LivAbility Magazine
Image shows a view of a baseball game off in the distance. In the foreground, a man with a baseball cap with a US flag on it. He wears sunglasses, has his arm over the shoulders of a woman with sunglasses and her hair in a bun.

Story by James Fawbush
Photos by Salute Media

Working in the veteran community you learn how hard it is to connect with post-9/11 vets.

I enlisted in 1996 and retired in 2016. I was raised in the Army by the last of the Vietnam vets still in service and soldiers that fought in Grenada, Panama, Somalia and Operation Desert Storm. These leaders cared for my welfare and helped me become a soldier and, ultimately, a leader.

Despite all the training, no one teaches you how to stay connected with the support group you develop over the years once you take your boots off for the final time.

Enter Jason Watzlawick. Jason is a large man. He is easily 6-foot-7 and 270 lbs with a deep bellowing voice and an equally large gait. He has a limp due to leg and back injuries from serving in Afghanistan, Kuwait and Guam in the United States Air Force.

We were scheduled to enjoy a Cubs game with his wife, who is also his caregiver with tickets provided by Veteran Tickets Foundation, or Vet Tix as most call it. As a former Chicagoan and Cubs fanatic, Jason was looking forward to the game.

He also wanted to learn about the resources available to him and his family at Ability360, so I coordinated a tour of the facility with Sarah Olson, the program coordinator and veteran liaison.

Jason toured the facility with Sarah, then we spoke about the benefits Ability360 offers, especially the adaptive scuba program Ability360 hosts regularly during the summer.

Hearing Jason say, “I would like to try adaptive scuba this summer,” was music to my ears. I knew I had another future scuba diver and dive buddy in the making.

I learned there are 533 active military/veteran memberships and 277 family memberships at the Ability360 Sports & Fitness Center.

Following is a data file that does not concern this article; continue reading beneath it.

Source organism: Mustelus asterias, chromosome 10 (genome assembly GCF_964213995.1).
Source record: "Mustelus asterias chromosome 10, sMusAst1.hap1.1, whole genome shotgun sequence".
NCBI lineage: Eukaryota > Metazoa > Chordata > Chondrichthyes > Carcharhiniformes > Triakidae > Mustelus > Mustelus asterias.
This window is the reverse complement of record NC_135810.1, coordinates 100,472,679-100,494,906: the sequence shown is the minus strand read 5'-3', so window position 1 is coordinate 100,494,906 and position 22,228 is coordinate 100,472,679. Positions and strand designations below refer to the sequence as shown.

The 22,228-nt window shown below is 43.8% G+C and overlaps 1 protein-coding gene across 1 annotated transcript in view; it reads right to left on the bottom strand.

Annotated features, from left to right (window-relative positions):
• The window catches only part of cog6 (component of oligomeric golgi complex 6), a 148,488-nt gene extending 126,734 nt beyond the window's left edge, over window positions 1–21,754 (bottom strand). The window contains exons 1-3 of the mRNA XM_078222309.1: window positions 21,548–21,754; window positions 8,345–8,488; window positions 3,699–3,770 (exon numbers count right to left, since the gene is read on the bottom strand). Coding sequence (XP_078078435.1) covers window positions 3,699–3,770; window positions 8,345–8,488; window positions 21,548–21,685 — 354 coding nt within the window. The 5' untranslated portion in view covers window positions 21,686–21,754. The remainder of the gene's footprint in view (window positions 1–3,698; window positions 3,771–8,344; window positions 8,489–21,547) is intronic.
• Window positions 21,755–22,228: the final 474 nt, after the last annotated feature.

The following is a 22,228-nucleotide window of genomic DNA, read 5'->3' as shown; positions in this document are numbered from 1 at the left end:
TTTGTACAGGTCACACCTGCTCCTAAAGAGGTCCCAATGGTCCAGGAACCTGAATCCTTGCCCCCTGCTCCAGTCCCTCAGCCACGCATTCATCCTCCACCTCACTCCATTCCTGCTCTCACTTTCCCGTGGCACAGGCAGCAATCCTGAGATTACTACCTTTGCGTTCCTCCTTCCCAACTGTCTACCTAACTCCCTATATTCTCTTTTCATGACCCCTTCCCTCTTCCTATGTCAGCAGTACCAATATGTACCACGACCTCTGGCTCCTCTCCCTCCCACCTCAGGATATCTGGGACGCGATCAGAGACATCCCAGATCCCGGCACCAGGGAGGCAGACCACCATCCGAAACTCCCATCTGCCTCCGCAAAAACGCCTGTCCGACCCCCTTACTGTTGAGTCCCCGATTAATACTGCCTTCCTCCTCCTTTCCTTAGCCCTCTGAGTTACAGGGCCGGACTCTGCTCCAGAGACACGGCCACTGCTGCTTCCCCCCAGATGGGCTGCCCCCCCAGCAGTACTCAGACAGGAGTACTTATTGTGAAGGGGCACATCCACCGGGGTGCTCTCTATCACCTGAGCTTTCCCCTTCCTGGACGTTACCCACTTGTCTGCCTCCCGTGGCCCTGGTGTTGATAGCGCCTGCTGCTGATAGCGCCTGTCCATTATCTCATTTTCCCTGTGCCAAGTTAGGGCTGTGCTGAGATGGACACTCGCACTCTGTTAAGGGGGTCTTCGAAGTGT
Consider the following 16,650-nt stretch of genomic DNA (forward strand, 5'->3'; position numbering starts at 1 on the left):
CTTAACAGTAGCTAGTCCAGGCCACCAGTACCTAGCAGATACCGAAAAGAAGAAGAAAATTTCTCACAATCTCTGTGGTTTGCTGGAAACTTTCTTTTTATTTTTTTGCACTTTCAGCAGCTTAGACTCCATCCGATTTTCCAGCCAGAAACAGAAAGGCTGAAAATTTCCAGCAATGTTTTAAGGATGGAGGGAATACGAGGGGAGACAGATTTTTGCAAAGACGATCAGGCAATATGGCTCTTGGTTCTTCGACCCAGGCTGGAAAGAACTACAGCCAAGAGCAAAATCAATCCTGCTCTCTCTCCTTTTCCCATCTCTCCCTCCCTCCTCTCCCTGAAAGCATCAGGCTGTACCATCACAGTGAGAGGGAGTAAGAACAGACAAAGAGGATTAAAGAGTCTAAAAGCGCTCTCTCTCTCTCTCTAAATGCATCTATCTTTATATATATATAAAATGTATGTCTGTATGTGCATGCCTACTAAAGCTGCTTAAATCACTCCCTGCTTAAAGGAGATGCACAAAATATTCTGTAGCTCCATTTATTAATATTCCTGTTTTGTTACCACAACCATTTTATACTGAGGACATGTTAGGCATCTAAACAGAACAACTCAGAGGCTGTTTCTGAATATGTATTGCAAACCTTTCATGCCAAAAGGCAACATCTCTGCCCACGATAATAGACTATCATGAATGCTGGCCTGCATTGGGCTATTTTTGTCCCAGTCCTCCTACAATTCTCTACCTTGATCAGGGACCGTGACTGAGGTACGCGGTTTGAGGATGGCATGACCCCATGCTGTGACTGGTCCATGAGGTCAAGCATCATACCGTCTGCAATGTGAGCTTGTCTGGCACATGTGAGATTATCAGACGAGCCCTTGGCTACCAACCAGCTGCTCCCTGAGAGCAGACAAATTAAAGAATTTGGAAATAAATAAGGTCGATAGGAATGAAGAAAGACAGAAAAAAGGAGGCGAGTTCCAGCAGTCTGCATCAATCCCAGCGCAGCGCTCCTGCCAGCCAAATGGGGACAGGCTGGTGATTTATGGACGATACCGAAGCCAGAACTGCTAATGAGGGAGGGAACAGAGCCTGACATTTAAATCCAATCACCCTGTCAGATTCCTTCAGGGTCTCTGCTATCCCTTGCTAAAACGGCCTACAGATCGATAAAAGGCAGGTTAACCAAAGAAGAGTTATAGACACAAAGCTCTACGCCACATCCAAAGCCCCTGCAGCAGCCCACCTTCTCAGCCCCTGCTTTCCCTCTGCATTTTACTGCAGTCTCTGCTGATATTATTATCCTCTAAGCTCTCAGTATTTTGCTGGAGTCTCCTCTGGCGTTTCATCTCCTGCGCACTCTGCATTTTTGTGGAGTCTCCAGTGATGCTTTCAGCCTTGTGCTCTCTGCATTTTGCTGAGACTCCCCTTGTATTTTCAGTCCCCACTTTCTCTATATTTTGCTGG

At the Chicago Cubs spring training game, Jason really came alive. His face lit up as he recalled famous Cubs players and spoke of games heattended while living in Chicago.

Jason explained that being retired and living on a fixed income doesn’t leave much for amenities like this event. If it weren’t for foundations like Vet Tix working with generous Veterans organizations like the Chicago Cubs, he might never be able to attend.

I asked Jason what he liked best about the Vet Tix program. His reply was simple: “I get to sit in a section surrounded by other veterans just like me.”

Those words, “veterans just like me,” resonated profoundly. You want to connect and be close to those whom you identify with. This is especially important when talking about combat veterans and how they negotiate public events.

Veterans, especially combat vets, might have a difficult time letting their guard down in a setting like this and I think Vet Tix knocked it out of the park (no pun intended) by grouping vets together and offering tickets through their partners to sporting events, ballets, theatres, concert venues, family programs and more.

Organizations like Ability360 and Vet Tix have a direct and positive influence in our communities. Allowing today’s service members, veterans and their families the opportunity to engage in events and live a healthy lifestyle is truly important to happiness. To measure the success of these programs, look at the smiles on the faces of the veterans that utilize them. Veterans like Jason.

James Fawbush

James Fawbush

James Fawbush is a 3rd generation Arizona native. He is a retired from the Army after 20 years of service after in Iraq, Afghanistan, Cuba and Hurricane Katrina. James is married with 7 children, two dogs and is active in the veteran community.